A Higher Level Treatment system is one that uses mechanical means to provide additional treatment, wither by trickling the wastewater over a filter or by introducing air into the wastewater. These systems are typically required on small lots and in environmentally sensitive areas. Due to the need for ongoing maintenance, an Operating Permit is usually required. For more information on individual sewage disposal systems, call 303-271-5759.
Show All Answers
System failures (usually called 'malfunctions') will usually involve a discharge of wastewater of the surface of the ground. This liquid will be very odorous and is usually black or gray in color and should appear over the area of the absorption bed. Flies may be present. In the winter, this is sometimes seen as a discolored slick of ice on the ground. If you call the health department, we can look at this to try and determine its source.
Yes. However, you should be very familiar with the operation of the heavy equipment need to install the system under challenging site conditions. You must also demonstrate your knowledge of the on-site wastewater treatment system regulations to the satisfaction of the health department inspector. You will be responsible for complying with all applicable requirements of the regulations and engineering design, including assurance that all required inspections are scheduled with, and performed by, this department. All terms and conditions of the permit must also be complied with and you must submit an Affidavit to the health department.
Yes, we have a list of registered professional engineers (PDF) who have done work with the Department in the past; however, the department does not recommend any particular engineering firm.
You will need to obtain an engineered design from a registered professional engineer and then submit an application for a permit. Normally, it will take 14 working days to process your application.
Please see the Pumping the Septic Tank page on our website.
Depending on when your system was installed, these records may be on file with the health department. We can look up these records using the street address or legal description of the property. In general, records exist for most systems installed or repaired after 1965. These records will usually consist of an "as-built" drawing of the system, the original application form and engineering design.
Many of the records have been scanned or microfilmed and can easily be sent to you electronically. To request records, call 303-271-5756 and provide the address and legal description of the property in question. Responses to requests usually take 2 business days.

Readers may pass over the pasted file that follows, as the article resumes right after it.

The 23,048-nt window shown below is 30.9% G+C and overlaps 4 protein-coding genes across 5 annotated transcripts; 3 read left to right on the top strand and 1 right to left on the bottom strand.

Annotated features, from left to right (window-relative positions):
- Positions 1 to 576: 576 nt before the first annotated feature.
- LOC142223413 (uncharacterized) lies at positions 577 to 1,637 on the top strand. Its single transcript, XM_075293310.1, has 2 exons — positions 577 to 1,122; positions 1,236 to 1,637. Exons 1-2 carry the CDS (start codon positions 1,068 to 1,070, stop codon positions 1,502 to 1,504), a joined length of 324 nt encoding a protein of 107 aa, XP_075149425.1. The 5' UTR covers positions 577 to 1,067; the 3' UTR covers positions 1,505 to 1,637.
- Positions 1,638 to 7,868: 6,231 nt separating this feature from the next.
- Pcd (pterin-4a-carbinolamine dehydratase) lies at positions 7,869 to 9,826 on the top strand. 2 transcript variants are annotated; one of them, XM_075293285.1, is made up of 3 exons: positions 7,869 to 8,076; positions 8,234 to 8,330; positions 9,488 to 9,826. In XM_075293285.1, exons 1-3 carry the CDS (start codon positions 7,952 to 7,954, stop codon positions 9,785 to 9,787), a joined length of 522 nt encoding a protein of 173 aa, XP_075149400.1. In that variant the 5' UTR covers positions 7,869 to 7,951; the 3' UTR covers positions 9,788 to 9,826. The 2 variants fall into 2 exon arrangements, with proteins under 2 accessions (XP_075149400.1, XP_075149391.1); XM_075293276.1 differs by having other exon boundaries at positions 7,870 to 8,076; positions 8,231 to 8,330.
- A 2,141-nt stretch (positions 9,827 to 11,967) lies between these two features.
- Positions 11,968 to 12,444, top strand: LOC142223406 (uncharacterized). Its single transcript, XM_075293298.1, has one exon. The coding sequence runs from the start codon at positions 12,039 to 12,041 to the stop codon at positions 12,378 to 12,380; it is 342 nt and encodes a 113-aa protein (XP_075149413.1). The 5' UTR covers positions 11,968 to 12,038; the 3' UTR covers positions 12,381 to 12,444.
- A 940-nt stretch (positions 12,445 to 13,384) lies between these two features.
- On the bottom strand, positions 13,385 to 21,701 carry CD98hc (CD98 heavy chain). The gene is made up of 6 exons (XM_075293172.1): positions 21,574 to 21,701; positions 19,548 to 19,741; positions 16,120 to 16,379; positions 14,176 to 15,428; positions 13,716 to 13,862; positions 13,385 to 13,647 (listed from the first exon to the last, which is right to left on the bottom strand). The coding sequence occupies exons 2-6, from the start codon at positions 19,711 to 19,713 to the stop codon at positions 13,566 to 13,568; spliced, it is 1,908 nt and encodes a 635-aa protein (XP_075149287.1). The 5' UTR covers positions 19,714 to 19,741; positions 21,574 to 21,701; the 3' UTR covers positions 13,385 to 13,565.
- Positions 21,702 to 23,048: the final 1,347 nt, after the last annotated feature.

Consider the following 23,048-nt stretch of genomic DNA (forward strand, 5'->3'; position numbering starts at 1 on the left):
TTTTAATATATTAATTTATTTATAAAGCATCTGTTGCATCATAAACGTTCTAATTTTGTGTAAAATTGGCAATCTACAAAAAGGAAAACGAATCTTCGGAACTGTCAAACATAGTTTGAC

It depends on the zoning of the area and when the lot was created or subdivided.
We investigate failing systems on a complaint basis; we will need the street address of the site in order to do so. Complaints may remain anonymous when reporting possible failures. Should a malfunction be confirmed, the property owner will be required to make the appropriate and necessary repairs. Report a Public Health problem.
For a new system, repair of an existing system or addition to a system, the fee is $1,023. For a tank replacement only, the fee is $523 and the fee for a renewal is $250. Credit cards are now accepted for a nominal service fee (1.75%).
First, determine whether you actually need a variance by discussing it with us. Variances are generally required only for building sites that do not meet the minimum lot size. If you do, you would need to apply for the variance by submitting engineering design, a hardship statement, and other required information. The Board of Health meets on the third Tuesday of every month and each meeting date is the deadline for submitting requests for the next months meeting (e.g., March 17 is the deadline for the April 21 meeting).
An additional hearing fee of $125 is charged for a variance request. Hearings are held the third Tuesday of every month in Hearing Room 2 in the Jefferson County Administration and Courts Facility, commencing at 8 a.m.
Applications for systems serving business or commercial structures are processed by staff without a hearing. The engineering design for the system must be based on the flow and specific characteristics of the wastewater to be generated. For example, systems which serve facilities such as restaurants will usually require additional wastewater treatment as the wastewater is considered "high strength."
Due to the challenging conditions in many areas, only registered professional engineers can design septic systems to be installed in Jefferson County. They will evaluate the site, perform a series of soil tests, and prepare a design that meets the specific characteristics of your site. This soil investigation and design can cost several thousand dollars to complete.